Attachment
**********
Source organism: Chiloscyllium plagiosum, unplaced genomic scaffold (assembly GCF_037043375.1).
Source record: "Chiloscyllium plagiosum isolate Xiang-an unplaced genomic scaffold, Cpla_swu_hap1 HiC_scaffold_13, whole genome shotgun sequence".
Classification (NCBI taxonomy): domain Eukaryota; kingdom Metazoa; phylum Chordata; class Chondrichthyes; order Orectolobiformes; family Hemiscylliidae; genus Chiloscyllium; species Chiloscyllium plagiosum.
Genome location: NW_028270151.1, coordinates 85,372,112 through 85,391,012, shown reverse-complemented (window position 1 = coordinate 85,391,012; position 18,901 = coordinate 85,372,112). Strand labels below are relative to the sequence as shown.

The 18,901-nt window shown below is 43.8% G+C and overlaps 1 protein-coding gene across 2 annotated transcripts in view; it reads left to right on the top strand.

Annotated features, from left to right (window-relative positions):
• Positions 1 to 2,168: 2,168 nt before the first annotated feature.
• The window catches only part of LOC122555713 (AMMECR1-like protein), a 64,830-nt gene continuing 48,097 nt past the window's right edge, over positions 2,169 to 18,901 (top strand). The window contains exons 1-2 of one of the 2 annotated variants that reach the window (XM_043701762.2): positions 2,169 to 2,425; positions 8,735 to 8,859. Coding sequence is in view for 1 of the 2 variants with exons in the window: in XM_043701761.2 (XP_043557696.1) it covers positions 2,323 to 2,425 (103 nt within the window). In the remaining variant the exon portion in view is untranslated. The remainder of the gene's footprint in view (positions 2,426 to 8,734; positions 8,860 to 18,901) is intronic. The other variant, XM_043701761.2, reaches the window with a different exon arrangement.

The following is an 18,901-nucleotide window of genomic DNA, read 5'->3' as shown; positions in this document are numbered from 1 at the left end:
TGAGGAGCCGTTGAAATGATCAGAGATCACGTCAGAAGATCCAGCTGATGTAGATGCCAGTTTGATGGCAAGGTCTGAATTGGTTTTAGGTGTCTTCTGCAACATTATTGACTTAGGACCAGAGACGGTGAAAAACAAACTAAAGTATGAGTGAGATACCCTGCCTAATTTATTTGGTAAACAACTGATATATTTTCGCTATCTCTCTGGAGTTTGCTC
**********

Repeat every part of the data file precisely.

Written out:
Source organism: Chiloscyllium plagiosum, unplaced genomic scaffold (assembly GCF_037043375.1).
Source record: "Chiloscyllium plagiosum isolate Xiang-an unplaced genomic scaffold, Cpla_swu_hap1 HiC_scaffold_13, whole genome shotgun sequence".
Classification (NCBI taxonomy): domain Eukaryota; kingdom Metazoa; phylum Chordata; class Chondrichthyes; order Orectolobiformes; family Hemiscylliidae; genus Chiloscyllium; species Chiloscyllium plagiosum.
Genome location: NW_028270151.1, coordinates 85,372,112 through 85,391,012, shown reverse-complemented (window position 1 = coordinate 85,391,012; position 18,901 = coordinate 85,372,112). Strand labels below are relative to the sequence as shown.

The 18,901-nt window shown below is 43.8% G+C and overlaps 1 protein-coding gene across 2 annotated transcripts in view; it reads left to right on the top strand.

Annotated features, from left to right (window-relative positions):
• Positions 1 to 2,168: 2,168 nt before the first annotated feature.
• The window catches only part of LOC122555713 (AMMECR1-like protein), a 64,830-nt gene continuing 48,097 nt past the window's right edge, over positions 2,169 to 18,901 (top strand). The window contains exons 1-2 of one of the 2 annotated variants that reach the window (XM_043701762.2): positions 2,169 to 2,425; positions 8,735 to 8,859. Coding sequence is in view for 1 of the 2 variants with exons in the window: in XM_043701761.2 (XP_043557696.1) it covers positions 2,323 to 2,425 (103 nt within the window). In the remaining variant the exon portion in view is untranslated. The remainder of the gene's footprint in view (positions 2,426 to 8,734; positions 8,860 to 18,901) is intronic. The other variant, XM_043701761.2, reaches the window with a different exon arrangement.

The following is an 18,901-nucleotide window of genomic DNA, read 5'->3' as shown; positions in this document are numbered from 1 at the left end:
TGAGGAGCCGTTGAAATGATCAGAGATCACGTCAGAAGATCCAGCTGATGTAGATGCCAGTTTGATGGCAAGGTCTGAATTGGTTTTAGGTGTCTTCTGCAACATTATTGACTTAGGACCAGAGACGGTGAAAAACAAACTAAAGTATGAGTGAGATACCCTGCCTAATTTATTTGGTAAACAACTGATATATTTTCGCTATCTCTCTGGAGTTTGCTC